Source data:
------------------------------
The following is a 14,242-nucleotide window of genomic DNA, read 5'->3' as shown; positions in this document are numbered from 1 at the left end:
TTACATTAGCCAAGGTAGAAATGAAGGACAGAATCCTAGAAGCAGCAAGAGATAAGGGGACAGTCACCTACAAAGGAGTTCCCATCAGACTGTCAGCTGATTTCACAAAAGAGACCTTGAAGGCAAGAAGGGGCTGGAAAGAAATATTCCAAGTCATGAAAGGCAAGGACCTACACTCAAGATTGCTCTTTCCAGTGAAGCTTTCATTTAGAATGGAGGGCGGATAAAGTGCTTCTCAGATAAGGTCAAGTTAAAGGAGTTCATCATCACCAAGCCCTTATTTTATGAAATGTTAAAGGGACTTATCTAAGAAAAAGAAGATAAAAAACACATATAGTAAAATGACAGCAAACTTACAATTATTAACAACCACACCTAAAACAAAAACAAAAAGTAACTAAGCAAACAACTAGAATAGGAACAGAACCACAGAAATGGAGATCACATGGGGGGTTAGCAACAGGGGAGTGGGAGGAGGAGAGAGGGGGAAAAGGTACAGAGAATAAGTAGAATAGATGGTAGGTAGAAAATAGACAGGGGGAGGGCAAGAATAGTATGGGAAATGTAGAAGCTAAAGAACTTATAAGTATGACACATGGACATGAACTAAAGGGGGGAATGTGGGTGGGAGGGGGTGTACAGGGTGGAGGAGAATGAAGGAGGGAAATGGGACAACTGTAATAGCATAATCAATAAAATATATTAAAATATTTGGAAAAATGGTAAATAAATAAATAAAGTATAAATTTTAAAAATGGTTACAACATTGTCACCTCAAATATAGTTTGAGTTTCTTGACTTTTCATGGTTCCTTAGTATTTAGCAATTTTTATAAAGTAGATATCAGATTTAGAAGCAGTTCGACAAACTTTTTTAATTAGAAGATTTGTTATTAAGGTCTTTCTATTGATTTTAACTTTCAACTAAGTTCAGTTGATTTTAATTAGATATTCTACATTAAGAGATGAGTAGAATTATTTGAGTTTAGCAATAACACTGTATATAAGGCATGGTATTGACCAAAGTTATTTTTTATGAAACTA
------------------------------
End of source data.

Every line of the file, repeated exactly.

The following is a 14,242-nucleotide window of genomic DNA, read 5'->3' as shown; positions in this document are numbered from 1 at the left end:
TTACATTAGCCAAGGTAGAAATGAAGGACAGAATCCTAGAAGCAGCAAGAGATAAGGGGACAGTCACCTACAAAGGAGTTCCCATCAGACTGTCAGCTGATTTCACAAAAGAGACCTTGAAGGCAAGAAGGGGCTGGAAAGAAATATTCCAAGTCATGAAAGGCAAGGACCTACACTCAAGATTGCTCTTTCCAGTGAAGCTTTCATTTAGAATGGAGGGCGGATAAAGTGCTTCTCAGATAAGGTCAAGTTAAAGGAGTTCATCATCACCAAGCCCTTATTTTATGAAATGTTAAAGGGACTTATCTAAGAAAAAGAAGATAAAAAACACATATAGTAAAATGACAGCAAACTTACAATTATTAACAACCACACCTAAAACAAAAACAAAAAGTAACTAAGCAAACAACTAGAATAGGAACAGAACCACAGAAATGGAGATCACATGGGGGGTTAGCAACAGGGGAGTGGGAGGAGGAGAGAGGGGGAAAAGGTACAGAGAATAAGTAGAATAGATGGTAGGTAGAAAATAGACAGGGGGAGGGCAAGAATAGTATGGGAAATGTAGAAGCTAAAGAACTTATAAGTATGACACATGGACATGAACTAAAGGGGGGAATGTGGGTGGGAGGGGGTGTACAGGGTGGAGGAGAATGAAGGAGGGAAATGGGACAACTGTAATAGCATAATCAATAAAATATATTAAAATATTTGGAAAAATGGTAAATAAATAAATAAAGTATAAATTTTAAAAATGGTTACAACATTGTCACCTCAAATATAGTTTGAGTTTCTTGACTTTTCATGGTTCCTTAGTATTTAGCAATTTTTATAAAGTAGATATCAGATTTAGAAGCAGTTCGACAAACTTTTTTAATTAGAAGATTTGTTATTAAGGTCTTTCTATTGATTTTAACTTTCAACTAAGTTCAGTTGATTTTAATTAGATATTCTACATTAAGAGATGAGTAGAATTATTTGAGTTTAGCAATAACACTGTATATAAGGCATGGTATTGACCAAAGTTATTTTTTATGAAACTA